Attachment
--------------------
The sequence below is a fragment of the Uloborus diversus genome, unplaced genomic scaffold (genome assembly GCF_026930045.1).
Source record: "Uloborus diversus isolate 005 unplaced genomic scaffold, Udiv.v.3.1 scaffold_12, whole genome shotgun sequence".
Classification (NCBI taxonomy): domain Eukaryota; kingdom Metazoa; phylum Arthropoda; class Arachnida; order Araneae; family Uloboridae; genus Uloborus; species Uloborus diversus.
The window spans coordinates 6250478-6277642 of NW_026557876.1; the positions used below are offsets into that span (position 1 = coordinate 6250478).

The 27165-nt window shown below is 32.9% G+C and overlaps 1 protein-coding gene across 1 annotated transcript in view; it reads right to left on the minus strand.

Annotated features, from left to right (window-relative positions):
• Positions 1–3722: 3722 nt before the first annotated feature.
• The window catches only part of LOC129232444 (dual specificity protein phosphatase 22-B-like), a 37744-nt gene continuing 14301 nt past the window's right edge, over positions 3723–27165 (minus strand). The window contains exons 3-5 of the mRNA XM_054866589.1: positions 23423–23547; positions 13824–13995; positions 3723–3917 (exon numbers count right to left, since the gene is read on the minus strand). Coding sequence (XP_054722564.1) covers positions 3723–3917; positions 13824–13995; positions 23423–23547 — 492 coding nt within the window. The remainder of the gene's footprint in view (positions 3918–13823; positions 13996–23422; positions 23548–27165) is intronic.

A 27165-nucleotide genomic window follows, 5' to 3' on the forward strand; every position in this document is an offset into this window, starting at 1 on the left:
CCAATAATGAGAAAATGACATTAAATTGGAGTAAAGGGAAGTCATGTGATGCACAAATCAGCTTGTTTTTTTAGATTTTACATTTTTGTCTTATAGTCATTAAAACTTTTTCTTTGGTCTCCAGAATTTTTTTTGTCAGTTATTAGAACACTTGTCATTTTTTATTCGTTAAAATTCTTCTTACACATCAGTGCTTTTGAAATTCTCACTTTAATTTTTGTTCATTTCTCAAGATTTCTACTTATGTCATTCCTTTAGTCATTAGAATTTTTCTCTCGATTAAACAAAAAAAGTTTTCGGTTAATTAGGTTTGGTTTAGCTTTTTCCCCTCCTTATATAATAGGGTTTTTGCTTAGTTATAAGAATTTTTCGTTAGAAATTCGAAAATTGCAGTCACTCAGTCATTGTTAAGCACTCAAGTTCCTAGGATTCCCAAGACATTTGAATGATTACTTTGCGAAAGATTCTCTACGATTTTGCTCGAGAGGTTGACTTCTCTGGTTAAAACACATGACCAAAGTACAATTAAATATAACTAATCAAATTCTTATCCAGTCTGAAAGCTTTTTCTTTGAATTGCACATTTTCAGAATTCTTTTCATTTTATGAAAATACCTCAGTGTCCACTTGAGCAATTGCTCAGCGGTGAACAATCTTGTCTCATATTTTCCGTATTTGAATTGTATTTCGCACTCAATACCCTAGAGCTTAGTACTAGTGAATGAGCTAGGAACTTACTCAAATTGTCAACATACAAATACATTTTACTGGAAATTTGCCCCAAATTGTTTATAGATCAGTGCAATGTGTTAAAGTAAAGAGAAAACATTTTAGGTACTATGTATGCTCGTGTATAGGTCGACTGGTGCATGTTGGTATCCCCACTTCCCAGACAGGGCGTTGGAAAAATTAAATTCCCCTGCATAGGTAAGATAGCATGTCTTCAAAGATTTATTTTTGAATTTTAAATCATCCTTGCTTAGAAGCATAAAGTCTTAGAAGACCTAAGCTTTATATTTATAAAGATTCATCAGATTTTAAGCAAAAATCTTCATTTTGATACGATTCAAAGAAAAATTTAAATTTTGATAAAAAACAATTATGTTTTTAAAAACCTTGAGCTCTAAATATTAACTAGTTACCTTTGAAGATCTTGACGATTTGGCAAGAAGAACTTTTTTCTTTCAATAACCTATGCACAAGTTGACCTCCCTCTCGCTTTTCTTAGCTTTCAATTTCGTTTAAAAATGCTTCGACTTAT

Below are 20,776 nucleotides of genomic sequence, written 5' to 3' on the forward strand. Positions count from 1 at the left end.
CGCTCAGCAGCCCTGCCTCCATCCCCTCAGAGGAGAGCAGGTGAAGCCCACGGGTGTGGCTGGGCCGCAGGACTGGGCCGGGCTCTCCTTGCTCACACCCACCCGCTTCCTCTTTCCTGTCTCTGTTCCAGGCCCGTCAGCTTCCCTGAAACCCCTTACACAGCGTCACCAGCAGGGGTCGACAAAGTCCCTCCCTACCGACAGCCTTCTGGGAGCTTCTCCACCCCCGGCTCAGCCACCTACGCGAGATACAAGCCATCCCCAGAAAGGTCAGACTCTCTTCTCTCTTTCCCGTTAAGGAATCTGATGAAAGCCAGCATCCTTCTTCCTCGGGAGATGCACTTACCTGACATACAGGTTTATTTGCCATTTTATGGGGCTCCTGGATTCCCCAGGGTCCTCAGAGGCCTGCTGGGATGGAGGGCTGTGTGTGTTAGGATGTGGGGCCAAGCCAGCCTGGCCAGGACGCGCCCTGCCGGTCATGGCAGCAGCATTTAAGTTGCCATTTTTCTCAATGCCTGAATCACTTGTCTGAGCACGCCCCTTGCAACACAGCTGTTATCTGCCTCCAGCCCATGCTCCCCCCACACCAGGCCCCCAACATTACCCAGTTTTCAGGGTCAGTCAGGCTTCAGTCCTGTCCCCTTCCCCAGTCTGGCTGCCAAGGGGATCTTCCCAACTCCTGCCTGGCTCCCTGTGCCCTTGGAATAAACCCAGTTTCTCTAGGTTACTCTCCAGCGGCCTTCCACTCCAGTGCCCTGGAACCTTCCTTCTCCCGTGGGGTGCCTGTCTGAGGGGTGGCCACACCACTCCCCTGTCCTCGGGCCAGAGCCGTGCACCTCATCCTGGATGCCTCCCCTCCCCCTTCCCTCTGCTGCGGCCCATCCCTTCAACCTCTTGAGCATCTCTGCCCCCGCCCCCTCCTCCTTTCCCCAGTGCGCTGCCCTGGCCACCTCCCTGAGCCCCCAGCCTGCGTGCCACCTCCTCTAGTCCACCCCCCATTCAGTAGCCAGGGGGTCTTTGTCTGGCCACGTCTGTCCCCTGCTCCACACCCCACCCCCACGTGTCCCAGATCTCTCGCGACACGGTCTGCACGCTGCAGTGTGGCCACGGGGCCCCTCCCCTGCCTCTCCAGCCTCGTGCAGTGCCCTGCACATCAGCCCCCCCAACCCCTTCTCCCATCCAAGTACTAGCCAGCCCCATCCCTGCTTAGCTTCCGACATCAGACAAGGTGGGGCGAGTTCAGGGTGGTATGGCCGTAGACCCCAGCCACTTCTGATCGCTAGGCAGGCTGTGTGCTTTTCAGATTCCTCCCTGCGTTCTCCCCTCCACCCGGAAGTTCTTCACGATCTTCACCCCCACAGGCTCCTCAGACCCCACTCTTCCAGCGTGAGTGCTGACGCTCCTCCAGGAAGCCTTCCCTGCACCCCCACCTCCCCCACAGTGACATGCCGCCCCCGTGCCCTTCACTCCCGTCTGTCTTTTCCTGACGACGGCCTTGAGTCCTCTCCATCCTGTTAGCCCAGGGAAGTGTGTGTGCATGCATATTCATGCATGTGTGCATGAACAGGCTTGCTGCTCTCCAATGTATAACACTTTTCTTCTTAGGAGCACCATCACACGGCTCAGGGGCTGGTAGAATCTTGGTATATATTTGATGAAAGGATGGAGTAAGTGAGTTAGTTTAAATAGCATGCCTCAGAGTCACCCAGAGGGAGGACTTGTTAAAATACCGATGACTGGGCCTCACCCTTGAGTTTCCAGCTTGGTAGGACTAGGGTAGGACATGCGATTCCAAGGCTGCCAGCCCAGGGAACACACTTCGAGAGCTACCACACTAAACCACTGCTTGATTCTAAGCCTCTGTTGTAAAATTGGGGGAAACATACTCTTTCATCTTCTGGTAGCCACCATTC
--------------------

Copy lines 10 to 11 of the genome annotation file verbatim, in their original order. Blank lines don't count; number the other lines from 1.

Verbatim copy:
CCAATAATGAGAAAATGACATTAAATTGGAGTAAAGGGAAGTCATGTGATGCACAAATCAGCTTGTTTTTTTAGATTTTACATTTTTGTCTTATAGTCATTAAAACTTTTTCTTTGGTCTCCAGAATTTTTTTTGTCAGTTATTAGAACACTTGTCATTTTTTATTCGTTAAAATTCTTCTTACACATCAGTGCTTTTGAAATTCTCACTTTAATTTTTGTTCATTTCTCAAGATTTCTACTTATGTCATTCCTTTAGTCATTAGAATTTTTCTCTCGATTAAACAAAAAAAGTTTTCGGTTAATTAGGTTTGGTTTAGCTTTTTCCCCTCCTTATATAATAGGGTTTTTGCTTAGTTATAAGAATTTTTCGTTAGAAATTCGAAAATTGCAGTCACTCAGTCATTGTTAAGCACTCAAGTTCCTAGGATTCCCAAGACATTTGAATGATTACTTTGCGAAAGATTCTCTACGATTTTGCTCGAGAGGTTGACTTCTCTGGTTAAAACACATGACCAAAGTACAATTAAATATAACTAATCAAATTCTTATCCAGTCTGAAAGCTTTTTCTTTGAATTGCACATTTTCAGAATTCTTTTCATTTTATGAAAATACCTCAGTGTCCACTTGAGCAATTGCTCAGCGGTGAACAATCTTGTCTCATATTTTCCGTATTTGAATTGTATTTCGCACTCAATACCCTAGAGCTTAGTACTAGTGAATGAGCTAGGAACTTACTCAAATTGTCAACATACAAATACATTTTACTGGAAATTTGCCCCAAATTGTTTATAGATCAGTGCAATGTGTTAAAGTAAAGAGAAAACATTTTAGGTACTATGTATGCTCGTGTATAGGTCGACTGGTGCATGTTGGTATCCCCACTTCCCAGACAGGGCGTTGGAAAAATTAAATTCCCCTGCATAGGTAAGATAGCATGTCTTCAAAGATTTATTTTTGAATTTTAAATCATCCTTGCTTAGAAGCATAAAGTCTTAGAAGACCTAAGCTTTATATTTATAAAGATTCATCAGATTTTAAGCAAAAATCTTCATTTTGATACGATTCAAAGAAAAATTTAAATTTTGATAAAAAACAATTATGTTTTTAAAAACCTTGAGCTCTAAATATTAACTAGTTACCTTTGAAGATCTTGACGATTTGGCAAGAAGAACTTTTTTCTTTCAATAACCTATGCACAAGTTGACCTCCCTCTCGCTTTTCTTAGCTTTCAATTTCGTTTAAAAATGCTTCGACTTAT

Below are 20,776 nucleotides of genomic sequence, written 5' to 3' on the forward strand. Positions count from 1 at the left end.